Rhetorical Analyis on the Widdows Doctor Visit

1399 Words6 Pages
The Widows Doctor Visit, an article written in the new york times by doctor Mikkael a. Sekres, shows a compelling sliver of a memoir through mainly logos and pathos intended for anyone who is going through a grieving process after the death of a close one. The article begins in a doctor’s office, where an old patients family awaits the doctor in hopes to get answers on the questions that haunt most after a close relative passes. In this essay you will see how the Greek rhetorical tools are used, discuss the image and further on the authors purpose, the intended audience and genre. The most common phrases asked after a patients death by the family’s to their doctor, are those most commonly beginning with “what if”, these What ifs constantly linger on the back of the victims family, and friends conscience. What if I would have changed his diet, what if we hadn’t let him do this one thing, what if we completely affected the way his cancer progressed? Doctor Sekeres throughout his career is use to losing patients due cancer therapies; therefore being use to helping the families grieve afterwards. He knows that the actual question his patience are truly needing and are craving an answer to is “what more could I have done to prevent this from happening”. Doctor Sekeres attempts to reassure them that it was time to let go of someone in that amount of pain, and then tries to support them. Half the job of being a doctor is helping physical weakness and sickness; yet, the other half is adaptability to your patience and sympathizing with all those involved. Ethos, the appeal to our authors’ credibility can be validated in just his title as doctor alone, or for the passion and tone he wrights in and about. Since the beginning, it is instinct to respect teachers and doctors for their work done. They are respected for their knowledge they project on to you, in hopes of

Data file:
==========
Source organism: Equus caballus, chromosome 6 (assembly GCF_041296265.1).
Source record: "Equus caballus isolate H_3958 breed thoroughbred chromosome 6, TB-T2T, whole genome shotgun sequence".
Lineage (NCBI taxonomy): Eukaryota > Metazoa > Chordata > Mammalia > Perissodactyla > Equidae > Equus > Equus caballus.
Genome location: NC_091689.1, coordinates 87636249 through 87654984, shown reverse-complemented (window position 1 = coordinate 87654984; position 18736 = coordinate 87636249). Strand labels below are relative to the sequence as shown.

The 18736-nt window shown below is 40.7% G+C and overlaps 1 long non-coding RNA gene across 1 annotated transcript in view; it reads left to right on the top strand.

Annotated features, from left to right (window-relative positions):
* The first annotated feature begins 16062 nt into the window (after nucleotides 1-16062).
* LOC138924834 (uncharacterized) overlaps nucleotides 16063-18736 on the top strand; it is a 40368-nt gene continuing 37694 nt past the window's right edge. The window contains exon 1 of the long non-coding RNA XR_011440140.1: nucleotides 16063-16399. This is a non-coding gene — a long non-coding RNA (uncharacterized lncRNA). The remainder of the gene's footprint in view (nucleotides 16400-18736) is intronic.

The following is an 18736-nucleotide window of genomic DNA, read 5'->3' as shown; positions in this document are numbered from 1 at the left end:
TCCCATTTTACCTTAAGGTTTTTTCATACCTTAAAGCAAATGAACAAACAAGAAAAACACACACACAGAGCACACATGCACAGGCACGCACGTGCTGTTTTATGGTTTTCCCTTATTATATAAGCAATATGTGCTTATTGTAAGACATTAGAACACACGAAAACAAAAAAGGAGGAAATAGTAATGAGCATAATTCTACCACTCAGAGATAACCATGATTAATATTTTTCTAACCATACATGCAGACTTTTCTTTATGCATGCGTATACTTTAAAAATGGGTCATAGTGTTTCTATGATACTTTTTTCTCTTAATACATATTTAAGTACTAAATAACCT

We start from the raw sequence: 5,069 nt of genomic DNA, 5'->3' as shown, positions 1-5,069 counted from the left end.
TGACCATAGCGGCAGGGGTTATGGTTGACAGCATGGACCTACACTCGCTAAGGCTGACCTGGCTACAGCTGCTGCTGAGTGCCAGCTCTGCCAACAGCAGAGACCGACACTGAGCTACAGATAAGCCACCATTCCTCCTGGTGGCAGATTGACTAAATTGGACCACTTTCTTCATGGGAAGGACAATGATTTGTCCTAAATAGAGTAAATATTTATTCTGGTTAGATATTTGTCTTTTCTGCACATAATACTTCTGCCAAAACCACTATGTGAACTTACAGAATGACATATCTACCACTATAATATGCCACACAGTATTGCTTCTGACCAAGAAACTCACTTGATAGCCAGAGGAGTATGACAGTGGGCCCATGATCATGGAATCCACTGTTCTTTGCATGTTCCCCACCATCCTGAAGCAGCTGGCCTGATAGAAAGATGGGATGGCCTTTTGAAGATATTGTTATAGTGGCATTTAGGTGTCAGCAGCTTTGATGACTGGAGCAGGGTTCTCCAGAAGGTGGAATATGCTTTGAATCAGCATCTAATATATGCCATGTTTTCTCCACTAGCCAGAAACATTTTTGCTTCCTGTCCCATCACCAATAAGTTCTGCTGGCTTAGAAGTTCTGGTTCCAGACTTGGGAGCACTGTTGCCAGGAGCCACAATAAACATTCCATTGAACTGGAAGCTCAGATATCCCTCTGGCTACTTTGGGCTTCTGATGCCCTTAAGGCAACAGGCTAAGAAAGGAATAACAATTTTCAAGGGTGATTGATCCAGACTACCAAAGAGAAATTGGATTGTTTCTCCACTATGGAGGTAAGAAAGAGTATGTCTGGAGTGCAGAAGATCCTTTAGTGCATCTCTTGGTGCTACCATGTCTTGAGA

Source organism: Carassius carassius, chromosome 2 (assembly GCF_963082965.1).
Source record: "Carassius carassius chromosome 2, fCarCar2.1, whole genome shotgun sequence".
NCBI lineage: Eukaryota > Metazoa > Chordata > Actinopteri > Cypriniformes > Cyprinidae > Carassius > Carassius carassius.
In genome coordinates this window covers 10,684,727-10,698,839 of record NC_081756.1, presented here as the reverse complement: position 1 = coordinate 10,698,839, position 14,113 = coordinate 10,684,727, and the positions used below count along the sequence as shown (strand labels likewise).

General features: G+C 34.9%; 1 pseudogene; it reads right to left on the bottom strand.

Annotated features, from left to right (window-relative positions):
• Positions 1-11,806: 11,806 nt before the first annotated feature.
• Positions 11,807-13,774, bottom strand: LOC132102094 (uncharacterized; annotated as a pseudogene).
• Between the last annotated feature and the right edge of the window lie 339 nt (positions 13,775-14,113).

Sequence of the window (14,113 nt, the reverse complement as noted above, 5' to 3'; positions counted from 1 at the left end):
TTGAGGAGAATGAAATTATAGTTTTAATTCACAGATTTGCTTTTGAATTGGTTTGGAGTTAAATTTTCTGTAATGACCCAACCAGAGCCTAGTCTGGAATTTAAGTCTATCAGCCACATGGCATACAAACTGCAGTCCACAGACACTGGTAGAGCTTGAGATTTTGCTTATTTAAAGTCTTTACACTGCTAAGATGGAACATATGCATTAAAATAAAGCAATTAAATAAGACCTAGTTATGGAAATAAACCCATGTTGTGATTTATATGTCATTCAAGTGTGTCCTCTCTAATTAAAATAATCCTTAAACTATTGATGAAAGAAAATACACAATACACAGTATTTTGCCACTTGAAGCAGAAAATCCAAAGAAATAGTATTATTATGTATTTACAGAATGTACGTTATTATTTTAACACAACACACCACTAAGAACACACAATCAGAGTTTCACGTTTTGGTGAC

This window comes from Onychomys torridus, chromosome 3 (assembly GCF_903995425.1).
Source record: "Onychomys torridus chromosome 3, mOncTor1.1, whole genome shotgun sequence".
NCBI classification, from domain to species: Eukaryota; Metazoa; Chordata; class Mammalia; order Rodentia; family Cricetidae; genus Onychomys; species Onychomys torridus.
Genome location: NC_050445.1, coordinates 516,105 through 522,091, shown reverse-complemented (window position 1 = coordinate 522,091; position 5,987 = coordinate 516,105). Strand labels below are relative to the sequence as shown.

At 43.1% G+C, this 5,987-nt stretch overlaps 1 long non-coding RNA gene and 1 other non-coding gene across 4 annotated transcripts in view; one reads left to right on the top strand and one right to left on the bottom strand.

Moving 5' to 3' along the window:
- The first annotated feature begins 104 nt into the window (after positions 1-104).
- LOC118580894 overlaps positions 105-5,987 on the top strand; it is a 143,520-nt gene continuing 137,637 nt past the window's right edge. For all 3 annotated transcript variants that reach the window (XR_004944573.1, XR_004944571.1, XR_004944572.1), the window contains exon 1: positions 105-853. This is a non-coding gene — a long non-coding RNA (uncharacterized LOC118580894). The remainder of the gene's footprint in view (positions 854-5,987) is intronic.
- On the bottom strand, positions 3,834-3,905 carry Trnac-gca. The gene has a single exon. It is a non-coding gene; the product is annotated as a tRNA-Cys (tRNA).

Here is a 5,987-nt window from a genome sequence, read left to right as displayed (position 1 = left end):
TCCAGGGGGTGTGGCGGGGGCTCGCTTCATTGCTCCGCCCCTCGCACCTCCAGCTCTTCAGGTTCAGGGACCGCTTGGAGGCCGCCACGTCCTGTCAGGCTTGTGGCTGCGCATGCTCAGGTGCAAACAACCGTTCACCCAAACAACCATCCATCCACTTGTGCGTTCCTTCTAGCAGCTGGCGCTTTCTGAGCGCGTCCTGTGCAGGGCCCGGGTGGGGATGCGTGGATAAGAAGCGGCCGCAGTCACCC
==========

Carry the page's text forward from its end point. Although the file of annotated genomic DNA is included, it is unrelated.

More about Rhetorical Analyis on the Widdows Doctor Visit

Open Document